Young poets reveal creative skills and inner strengths in a time of crisis
Despite the Covid-19 pandemic, entries in a poetry competition run by Independent Schools Victoria have highlighted the resilience, strength and optimism of school students – as well as their creative writing ability.
ISV today announced the winners of its inaugural poetry competition, which was open to students of all ages at all schools across Victoria.
The winners were judged from more than 300 entries from students from prep to year 12 enrolled in Independent, Government and Catholic schools, as well as some who are home-schooled.
Students were asked to write on any subject, with the optional theme of ‘Hope’. The competition was announced before the Covid-19 outbreak and before students were subject to the disruption of remote learning.
Judges in the competition commended the winners on the style, imagery and structure of their writing, creating poems that were sophisticated, stimulating, under-stated and thoughtful.
Announcing the winners, ISV Chief Executive Michelle Green said she was impressed by the creative confidence and optimism of the poems.
‘They have drawn on nature, natural disasters and personal experience to find strength and confidence in extremely difficult times,’ Ms Green said.
‘I was struck by the lines in year 4 student Mehak Soin’s poem Silver Lining:
We are braver than we believe
We are stronger that we seem
Tough times never last
‘These poems confirm that many of our young people not only have great writing talent, but an inner strength and resilience that is not always recognised.’
The songwriter and poet Paul Kelly had supported the competition, through a video in which he talked about what poetry means to him and where he recited a favourite poem, Hope is the thing with feathers, by Emily Dickinson.
The poetry competition is part of ISV’s Arts Learning Festival, and follows a short story competition run last year.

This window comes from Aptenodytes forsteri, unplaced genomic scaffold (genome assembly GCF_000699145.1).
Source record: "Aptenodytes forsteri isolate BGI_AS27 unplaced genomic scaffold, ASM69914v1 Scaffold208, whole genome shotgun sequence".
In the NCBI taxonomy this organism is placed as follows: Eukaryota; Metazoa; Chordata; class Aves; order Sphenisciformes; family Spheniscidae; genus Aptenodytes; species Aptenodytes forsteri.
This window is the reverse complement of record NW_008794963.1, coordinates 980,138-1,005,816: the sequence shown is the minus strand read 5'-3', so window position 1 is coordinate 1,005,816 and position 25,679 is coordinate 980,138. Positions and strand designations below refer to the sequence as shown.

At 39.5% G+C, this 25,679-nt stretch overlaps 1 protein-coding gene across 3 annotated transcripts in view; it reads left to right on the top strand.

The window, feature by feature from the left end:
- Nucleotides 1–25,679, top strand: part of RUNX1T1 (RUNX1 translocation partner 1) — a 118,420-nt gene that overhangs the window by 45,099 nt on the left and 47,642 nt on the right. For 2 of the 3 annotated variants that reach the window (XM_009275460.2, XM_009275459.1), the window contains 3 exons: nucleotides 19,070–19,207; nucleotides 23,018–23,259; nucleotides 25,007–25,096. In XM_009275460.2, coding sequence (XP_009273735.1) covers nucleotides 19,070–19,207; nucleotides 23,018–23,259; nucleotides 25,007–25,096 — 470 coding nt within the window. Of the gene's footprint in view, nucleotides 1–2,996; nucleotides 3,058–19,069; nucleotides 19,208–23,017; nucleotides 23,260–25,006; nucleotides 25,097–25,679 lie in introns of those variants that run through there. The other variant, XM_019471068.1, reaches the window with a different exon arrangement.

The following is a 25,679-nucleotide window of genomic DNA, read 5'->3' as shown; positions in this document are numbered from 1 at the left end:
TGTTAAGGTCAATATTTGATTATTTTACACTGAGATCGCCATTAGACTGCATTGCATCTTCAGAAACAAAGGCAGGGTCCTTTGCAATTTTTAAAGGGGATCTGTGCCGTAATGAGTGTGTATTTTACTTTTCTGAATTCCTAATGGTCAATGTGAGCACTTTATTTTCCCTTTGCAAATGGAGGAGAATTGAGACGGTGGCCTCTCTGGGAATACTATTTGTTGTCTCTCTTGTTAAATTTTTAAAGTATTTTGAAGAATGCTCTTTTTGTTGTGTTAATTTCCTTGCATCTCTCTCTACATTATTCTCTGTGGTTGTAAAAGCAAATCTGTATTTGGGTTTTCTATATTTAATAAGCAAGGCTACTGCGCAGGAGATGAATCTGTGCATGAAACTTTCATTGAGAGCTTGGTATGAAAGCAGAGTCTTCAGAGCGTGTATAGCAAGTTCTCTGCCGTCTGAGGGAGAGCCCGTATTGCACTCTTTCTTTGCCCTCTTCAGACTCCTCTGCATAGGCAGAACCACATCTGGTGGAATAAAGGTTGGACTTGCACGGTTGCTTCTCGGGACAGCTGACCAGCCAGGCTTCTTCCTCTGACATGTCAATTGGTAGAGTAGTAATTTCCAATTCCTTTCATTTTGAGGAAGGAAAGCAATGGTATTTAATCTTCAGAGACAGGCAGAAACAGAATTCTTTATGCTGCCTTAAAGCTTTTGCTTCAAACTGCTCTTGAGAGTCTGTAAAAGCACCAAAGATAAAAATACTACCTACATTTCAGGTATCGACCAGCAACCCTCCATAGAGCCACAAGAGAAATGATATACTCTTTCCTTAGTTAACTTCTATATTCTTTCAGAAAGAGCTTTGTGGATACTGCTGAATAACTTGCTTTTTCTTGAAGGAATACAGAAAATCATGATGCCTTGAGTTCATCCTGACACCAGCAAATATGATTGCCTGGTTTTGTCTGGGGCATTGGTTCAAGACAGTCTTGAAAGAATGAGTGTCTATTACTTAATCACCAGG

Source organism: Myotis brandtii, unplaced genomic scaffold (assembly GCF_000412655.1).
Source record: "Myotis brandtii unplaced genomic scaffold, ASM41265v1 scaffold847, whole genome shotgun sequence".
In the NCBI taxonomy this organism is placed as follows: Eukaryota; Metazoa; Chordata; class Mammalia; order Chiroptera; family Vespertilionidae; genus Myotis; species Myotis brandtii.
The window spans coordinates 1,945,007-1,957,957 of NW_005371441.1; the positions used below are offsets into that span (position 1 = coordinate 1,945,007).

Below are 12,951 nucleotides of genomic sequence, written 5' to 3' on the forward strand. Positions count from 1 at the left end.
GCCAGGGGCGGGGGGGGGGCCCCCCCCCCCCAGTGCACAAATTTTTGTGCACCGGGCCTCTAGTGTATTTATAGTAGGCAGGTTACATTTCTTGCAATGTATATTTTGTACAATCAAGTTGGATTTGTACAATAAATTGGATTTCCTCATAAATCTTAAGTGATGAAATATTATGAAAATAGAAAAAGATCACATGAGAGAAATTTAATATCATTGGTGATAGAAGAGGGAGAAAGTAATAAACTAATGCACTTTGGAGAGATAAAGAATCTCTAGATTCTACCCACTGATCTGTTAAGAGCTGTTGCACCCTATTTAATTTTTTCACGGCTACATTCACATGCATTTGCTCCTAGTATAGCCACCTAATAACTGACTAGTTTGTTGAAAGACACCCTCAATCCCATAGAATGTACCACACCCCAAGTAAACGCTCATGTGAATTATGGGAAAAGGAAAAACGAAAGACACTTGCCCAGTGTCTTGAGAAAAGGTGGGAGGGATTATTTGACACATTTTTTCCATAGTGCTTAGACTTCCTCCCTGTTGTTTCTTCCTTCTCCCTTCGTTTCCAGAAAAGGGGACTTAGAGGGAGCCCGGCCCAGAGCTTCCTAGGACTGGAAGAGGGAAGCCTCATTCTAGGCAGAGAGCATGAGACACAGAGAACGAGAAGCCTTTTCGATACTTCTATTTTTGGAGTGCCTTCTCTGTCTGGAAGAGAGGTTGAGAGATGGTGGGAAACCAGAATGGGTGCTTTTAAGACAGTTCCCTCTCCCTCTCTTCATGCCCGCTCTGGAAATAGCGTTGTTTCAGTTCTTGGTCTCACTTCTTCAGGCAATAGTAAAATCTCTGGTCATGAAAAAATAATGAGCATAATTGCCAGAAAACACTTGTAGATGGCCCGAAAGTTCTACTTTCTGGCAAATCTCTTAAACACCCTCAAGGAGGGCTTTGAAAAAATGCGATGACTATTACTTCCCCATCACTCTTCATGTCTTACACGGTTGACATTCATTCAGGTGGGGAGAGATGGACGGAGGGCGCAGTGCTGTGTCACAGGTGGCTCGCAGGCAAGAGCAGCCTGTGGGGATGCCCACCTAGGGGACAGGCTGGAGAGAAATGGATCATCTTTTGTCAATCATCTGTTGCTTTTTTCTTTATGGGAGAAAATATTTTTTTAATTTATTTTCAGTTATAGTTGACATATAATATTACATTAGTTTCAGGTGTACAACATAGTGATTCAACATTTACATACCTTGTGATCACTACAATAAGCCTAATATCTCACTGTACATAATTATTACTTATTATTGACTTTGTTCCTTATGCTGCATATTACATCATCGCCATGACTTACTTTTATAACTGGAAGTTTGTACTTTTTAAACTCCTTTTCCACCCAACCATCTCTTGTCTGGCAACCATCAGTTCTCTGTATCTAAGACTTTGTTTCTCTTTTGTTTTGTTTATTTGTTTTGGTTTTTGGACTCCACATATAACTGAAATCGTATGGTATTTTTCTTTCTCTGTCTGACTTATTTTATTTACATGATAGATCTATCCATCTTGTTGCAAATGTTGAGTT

The festival is part of ISV’s long-standing commitment to the role of the arts as an integral part of school education.
The poetry competition winners are:
Winter, by Adele Bilney, Year 2, Ivanhoe Girls’ Grammar School
Silver Lining, by Mehak Soin, Year 4, Melbourne Girls Grammar
After the Fire, by Felicity van Rensburg, Year 5, Harkaway Hills College
Hope, by Ravin Rathnayake, Year 8, Haileybury College Edrington
Hope in a Whistle, by Haelie Roberts, Year 9, Olivet Christian College
Summer Longings, by Derek Villaceran, Year 12, Lilydale High School
You can read each poem by clicking on the link, as well as students who received honourable mentions for their outstanding work.
The students have recorded videos reciting their poems, and we will be featuring them this week on ISV’s The Parents Website.
You can watch Adele Bliney reciting Winter, by clicking here.
You can watch Mehak Soin reciting Silver Lining by clicking here.
You can watch Felicity van Rensburg reciting After the Fire by clicking here.
Congratulations to everyone who participated in this competition. While not everyone could receive a prize or commendation, we hope that you all found the experience a rewarding one and one that encourages you to write and read more poetry, and literature generally, in the future. We applaud your collective efforts and thank you for them.
We were delighted by the overall quality of the poems. Without a doubt, we do have an amazing range of able poets within our schools. As judges, we are unanimous in the view that identifying the winning poems was no easy task. Besides, we recognise that different judges may have arrived at different outcomes as the exercise is quite a subjective one.
The task of condensing the entries, over 300 and each clamouring for consideration, to six winners and several honourable mentions was an onerous but enjoyable one. We look forward to celebrating and highlighting the depth and breadth of the entries further, when our Poetry Anthology is released later in 2020.
Initially, the judges read all of the works at least twice, each creating their own shortlist. After viewing all shortlists, judges had the opportunity to add further poems to those lists.
There was much lively debate and some poems were sent further afield for consideration. Judges then finalised the shortlists which were then the subject of even more discussion and debate until a final consensus was achieved.
There was a range of features that we looked for in the entries judged. One was a distinguishing style and musicality, where the young poet utilised the music of their phrases. Another involved the imagery created and its impact. It may have been a sharply described sensory impression or a metaphorical comparison that allowed the reader to see things as though for the first time.
We looked for lines that touched deep emotions and were thought-provoking. Skillful structure with memorable lines were also considered. Sometimes this meant that good poems could have been even better if they had been edited down. Powerfully understated last lines or captivating beginning lines were also applauded.
Again, our congratulations and thanks to participants.